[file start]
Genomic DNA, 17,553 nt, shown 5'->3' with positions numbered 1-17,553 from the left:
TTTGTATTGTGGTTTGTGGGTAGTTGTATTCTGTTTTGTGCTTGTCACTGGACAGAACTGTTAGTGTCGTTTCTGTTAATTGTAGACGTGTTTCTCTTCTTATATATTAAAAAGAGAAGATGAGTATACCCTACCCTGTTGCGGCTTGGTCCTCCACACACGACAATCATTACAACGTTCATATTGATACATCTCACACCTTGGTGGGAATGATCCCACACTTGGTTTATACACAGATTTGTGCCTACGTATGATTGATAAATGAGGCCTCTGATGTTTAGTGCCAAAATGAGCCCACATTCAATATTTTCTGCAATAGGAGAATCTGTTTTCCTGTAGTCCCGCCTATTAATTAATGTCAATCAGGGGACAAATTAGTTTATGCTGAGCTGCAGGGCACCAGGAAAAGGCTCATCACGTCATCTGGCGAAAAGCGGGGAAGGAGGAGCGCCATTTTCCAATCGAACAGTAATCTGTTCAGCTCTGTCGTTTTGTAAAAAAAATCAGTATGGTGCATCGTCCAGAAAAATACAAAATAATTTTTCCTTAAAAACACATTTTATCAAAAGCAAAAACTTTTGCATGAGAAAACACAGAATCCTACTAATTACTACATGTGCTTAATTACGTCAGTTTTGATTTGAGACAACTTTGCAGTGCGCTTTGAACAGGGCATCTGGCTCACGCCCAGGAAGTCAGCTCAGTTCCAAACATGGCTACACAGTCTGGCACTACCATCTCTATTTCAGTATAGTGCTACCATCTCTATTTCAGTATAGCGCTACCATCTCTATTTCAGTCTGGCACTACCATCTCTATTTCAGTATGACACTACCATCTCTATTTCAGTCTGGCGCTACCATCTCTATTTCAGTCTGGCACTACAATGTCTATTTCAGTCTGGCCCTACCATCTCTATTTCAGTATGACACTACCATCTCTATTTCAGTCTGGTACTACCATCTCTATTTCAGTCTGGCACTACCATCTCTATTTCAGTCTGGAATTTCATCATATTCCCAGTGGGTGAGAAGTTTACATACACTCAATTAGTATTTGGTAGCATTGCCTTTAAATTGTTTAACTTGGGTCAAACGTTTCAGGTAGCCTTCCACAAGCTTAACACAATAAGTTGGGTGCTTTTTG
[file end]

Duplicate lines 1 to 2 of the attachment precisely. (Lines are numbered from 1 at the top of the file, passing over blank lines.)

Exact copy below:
Genomic DNA, 17,553 nt, shown 5'->3' with positions numbered 1-17,553 from the left:
TTTGTATTGTGGTTTGTGGGTAGTTGTATTCTGTTTTGTGCTTGTCACTGGACAGAACTGTTAGTGTCGTTTCTGTTAATTGTAGACGTGTTTCTCTTCTTATATATTAAAAAGAGAAGATGAGTATACCCTACCCTGTTGCGGCTTGGTCCTCCACACACGACAATCATTACAACGTTCATATTGATACATCTCACACCTTGGTGGGAATGATCCCACACTTGGTTTATACACAGATTTGTGCCTACGTATGATTGATAAATGAGGCCTCTGATGTTTAGTGCCAAAATGAGCCCACATTCAATATTTTCTGCAATAGGAGAATCTGTTTTCCTGTAGTCCCGCCTATTAATTAATGTCAATCAGGGGACAAATTAGTTTATGCTGAGCTGCAGGGCACCAGGAAAAGGCTCATCACGTCATCTGGCGAAAAGCGGGGAAGGAGGAGCGCCATTTTCCAATCGAACAGTAATCTGTTCAGCTCTGTCGTTTTGTAAAAAAAATCAGTATGGTGCATCGTCCAGAAAAATACAAAATAATTTTTCCTTAAAAACACATTTTATCAAAAGCAAAAACTTTTGCATGAGAAAACACAGAATCCTACTAATTACTACATGTGCTTAATTACGTCAGTTTTGATTTGAGACAACTTTGCAGTGCGCTTTGAACAGGGCATCTGGCTCACGCCCAGGAAGTCAGCTCAGTTCCAAACATGGCTACACAGTCTGGCACTACCATCTCTATTTCAGTATAGTGCTACCATCTCTATTTCAGTATAGCGCTACCATCTCTATTTCAGTCTGGCACTACCATCTCTATTTCAGTATGACACTACCATCTCTATTTCAGTCTGGCGCTACCATCTCTATTTCAGTCTGGCACTACAATGTCTATTTCAGTCTGGCCCTACCATCTCTATTTCAGTATGACACTACCATCTCTATTTCAGTCTGGTACTACCATCTCTATTTCAGTCTGGCACTACCATCTCTATTTCAGTCTGGAATTTCATCATATTCCCAGTGGGTGAGAAGTTTACATACACTCAATTAGTATTTGGTAGCATTGCCTTTAAATTGTTTAACTTGGGTCAAACGTTTCAGGTAGCCTTCCACAAGCTTAACACAATAAGTTGGGTGCTTTTTG